Various peoples found their way into Britain in the early part of the first millennium BC. These are referred to by the cultures in mainland Europe with which they are associated, e.g. the Urn field and Hallstatt cultures. The latter group is especially important as they are assumed to be early Celtic (Hallstatt is a term given to them after a particularly rich site discovered in Switzerland). From 700 to 400 BC waves of immigration of varying intensity led to Britain increasing in population and to it becoming quite distinctly Celtic. This can be seen in the decoration of war implements which is strongly reminiscent of La Tène Celtic art. The linguistic characteristics of Britain developed to such a degree for one to be able to talk of Insular Celtic as opposed to Continental Celtic (as evidenced in Gaulish inscriptions and a few remains from the Iberian peninsula). Note in this connection that Gaul (the term used to refer to present-day France before it was taken over by the Romans, i.e. when it was still Celtic) did not survive the Roman era. The Celtic language spoken in Brittany today goes back to secondary migrations of Celtic speakers from Cornwall in the 6th and 7th centuries AD as a result of pressure from the Germanic tribes in the east of Britain. Thus Breton is an insular Celtic language.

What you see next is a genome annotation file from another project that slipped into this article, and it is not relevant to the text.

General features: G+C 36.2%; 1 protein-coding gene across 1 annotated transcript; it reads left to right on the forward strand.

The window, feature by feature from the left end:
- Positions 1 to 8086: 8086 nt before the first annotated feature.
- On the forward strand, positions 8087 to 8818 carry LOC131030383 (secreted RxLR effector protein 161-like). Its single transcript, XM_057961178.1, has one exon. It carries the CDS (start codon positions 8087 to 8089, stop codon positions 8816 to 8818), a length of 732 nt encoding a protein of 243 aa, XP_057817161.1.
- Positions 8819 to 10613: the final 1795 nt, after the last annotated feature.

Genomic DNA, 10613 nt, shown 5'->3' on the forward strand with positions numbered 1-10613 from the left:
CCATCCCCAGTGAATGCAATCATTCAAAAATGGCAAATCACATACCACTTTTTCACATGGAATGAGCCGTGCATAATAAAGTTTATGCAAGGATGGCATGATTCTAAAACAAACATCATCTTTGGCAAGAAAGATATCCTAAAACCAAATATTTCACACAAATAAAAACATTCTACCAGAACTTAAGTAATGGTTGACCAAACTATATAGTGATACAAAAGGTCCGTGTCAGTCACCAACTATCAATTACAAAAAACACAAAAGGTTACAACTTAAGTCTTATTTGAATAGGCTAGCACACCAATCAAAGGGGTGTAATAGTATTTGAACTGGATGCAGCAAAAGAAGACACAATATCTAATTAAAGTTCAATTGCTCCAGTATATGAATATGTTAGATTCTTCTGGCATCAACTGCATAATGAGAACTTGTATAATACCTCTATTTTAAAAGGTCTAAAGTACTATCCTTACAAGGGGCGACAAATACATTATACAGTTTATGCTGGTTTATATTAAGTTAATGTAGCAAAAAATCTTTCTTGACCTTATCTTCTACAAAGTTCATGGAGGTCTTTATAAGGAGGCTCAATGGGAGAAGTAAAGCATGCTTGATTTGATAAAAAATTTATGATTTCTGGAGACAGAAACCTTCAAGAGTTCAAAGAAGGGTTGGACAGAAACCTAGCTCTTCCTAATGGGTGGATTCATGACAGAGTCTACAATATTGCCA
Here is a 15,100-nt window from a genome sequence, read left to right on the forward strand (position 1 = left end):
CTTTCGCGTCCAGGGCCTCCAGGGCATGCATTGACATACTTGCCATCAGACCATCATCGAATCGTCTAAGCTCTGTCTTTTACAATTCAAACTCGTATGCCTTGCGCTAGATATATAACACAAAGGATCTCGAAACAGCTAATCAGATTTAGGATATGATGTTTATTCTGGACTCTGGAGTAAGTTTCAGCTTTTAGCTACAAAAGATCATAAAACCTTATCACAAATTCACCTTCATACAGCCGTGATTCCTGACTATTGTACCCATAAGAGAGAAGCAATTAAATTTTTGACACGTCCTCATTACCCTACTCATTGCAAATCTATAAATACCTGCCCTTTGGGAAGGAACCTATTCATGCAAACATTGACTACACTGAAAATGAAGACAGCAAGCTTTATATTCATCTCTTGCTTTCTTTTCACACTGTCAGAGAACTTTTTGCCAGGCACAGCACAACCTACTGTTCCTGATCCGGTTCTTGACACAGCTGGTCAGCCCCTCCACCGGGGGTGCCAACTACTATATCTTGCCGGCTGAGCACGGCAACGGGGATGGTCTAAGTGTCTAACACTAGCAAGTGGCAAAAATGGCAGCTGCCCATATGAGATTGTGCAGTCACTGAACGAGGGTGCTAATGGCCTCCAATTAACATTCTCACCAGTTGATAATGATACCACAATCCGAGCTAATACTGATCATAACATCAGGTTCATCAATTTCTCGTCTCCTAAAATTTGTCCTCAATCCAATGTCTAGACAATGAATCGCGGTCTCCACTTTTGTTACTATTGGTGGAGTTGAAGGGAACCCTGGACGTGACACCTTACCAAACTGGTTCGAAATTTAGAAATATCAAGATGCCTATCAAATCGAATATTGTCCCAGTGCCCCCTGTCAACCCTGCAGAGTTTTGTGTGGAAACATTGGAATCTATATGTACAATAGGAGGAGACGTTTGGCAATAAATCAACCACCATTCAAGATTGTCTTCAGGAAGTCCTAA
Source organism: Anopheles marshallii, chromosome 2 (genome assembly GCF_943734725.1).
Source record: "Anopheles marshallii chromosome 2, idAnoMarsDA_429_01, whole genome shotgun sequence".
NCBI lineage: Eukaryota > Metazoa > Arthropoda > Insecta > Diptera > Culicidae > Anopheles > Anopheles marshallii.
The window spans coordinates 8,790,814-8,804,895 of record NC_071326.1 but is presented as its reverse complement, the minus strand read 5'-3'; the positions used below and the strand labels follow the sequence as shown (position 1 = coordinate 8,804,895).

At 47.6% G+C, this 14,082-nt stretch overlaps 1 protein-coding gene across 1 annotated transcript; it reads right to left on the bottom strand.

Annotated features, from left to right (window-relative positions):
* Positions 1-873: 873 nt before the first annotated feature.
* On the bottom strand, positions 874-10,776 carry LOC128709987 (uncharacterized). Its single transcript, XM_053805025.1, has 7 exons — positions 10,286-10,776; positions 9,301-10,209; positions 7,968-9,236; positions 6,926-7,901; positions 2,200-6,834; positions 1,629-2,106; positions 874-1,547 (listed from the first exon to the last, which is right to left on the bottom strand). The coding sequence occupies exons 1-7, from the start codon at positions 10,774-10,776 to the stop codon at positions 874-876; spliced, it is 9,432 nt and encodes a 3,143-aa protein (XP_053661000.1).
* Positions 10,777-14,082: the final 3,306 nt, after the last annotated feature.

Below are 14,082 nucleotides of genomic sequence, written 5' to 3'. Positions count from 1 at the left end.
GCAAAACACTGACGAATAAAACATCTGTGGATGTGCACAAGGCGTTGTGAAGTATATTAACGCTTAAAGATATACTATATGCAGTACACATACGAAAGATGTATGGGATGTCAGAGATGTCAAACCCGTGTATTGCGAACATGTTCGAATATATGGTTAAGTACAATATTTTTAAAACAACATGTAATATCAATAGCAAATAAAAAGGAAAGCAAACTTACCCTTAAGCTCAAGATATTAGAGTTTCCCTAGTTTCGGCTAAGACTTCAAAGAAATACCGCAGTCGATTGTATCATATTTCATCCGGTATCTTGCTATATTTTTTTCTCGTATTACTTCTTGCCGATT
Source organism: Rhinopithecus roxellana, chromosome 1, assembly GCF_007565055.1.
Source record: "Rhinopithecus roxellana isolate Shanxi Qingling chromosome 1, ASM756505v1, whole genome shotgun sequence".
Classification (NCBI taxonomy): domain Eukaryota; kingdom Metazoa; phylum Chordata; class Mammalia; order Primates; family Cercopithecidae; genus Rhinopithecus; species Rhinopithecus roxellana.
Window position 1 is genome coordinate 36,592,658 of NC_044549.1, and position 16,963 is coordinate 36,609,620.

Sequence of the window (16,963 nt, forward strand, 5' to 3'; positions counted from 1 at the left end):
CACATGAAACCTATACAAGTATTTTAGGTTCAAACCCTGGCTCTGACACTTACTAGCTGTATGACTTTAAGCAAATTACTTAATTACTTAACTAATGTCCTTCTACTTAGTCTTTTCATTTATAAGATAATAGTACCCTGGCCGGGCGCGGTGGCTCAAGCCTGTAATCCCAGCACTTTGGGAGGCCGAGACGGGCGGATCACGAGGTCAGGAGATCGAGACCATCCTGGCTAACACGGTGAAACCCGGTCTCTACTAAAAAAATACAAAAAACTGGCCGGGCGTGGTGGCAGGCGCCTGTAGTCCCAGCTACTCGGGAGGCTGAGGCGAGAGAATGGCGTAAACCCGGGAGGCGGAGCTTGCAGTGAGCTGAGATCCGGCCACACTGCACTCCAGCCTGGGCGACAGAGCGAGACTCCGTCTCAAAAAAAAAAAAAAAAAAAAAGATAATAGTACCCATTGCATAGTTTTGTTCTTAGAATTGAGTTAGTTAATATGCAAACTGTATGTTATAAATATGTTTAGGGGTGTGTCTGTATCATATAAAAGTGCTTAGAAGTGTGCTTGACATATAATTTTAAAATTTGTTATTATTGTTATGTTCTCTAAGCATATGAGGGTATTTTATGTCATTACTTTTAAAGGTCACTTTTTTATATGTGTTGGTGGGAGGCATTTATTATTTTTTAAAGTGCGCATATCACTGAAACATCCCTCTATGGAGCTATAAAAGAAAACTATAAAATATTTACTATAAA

The Romans in Britain


Written history in Britain starts with Julius Caesar who in 55 or 54 BC invaded the island and left an account of this for posterity. The Romans were never really interested in Britain and did not take the trouble to conquer it entirely. Thus in the West Cornwall and Wales remained firmly Celtic, as did the North and all of Scotland. It is true that Hadrian’s Wall (built c. 122-130) is quite far north (near the present-day border with Scotland but Roman settlements in the north of England are rare. The two main Roman groups are the Catuvellauni north of the Thames and the Atrebates south of this river. The Roman groupings in Britain tended to distance themselves from Rome and to some extent enter alliances with local (Celtic) leaders. The Celtic areas provided welcome refuge for Roman leaders who were in trouble with fellow Romans in Britain. Things came to a head in the early part of the first century AD and a Roman invasion of Britain in 43-47 AD under the emperor Claudius was supposed to put an end to this strife. Military engagements continued throughout the first century and into the second with an approximate status quo being achieved with the building of Hadrian’s Wall. Wales remained a stronghold of Celtic resistance to Roman rule and no attempt to subdue the Welsh was successful.